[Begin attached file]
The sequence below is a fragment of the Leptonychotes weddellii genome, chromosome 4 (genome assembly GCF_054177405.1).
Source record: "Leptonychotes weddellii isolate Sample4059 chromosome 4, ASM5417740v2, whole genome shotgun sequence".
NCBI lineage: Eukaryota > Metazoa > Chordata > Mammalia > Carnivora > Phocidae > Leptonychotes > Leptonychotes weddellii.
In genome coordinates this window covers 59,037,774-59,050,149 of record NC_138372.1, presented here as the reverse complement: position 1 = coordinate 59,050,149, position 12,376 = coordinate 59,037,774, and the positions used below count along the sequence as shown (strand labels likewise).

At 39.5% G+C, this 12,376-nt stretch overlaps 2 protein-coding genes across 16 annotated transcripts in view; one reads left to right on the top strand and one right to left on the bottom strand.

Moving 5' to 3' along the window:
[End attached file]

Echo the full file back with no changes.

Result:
The sequence below is a fragment of the Leptonychotes weddellii genome, chromosome 4 (genome assembly GCF_054177405.1).
Source record: "Leptonychotes weddellii isolate Sample4059 chromosome 4, ASM5417740v2, whole genome shotgun sequence".
NCBI lineage: Eukaryota > Metazoa > Chordata > Mammalia > Carnivora > Phocidae > Leptonychotes > Leptonychotes weddellii.
In genome coordinates this window covers 59,037,774-59,050,149 of record NC_138372.1, presented here as the reverse complement: position 1 = coordinate 59,050,149, position 12,376 = coordinate 59,037,774, and the positions used below count along the sequence as shown (strand labels likewise).

At 39.5% G+C, this 12,376-nt stretch overlaps 2 protein-coding genes across 16 annotated transcripts in view; one reads left to right on the top strand and one right to left on the bottom strand.

Moving 5' to 3' along the window: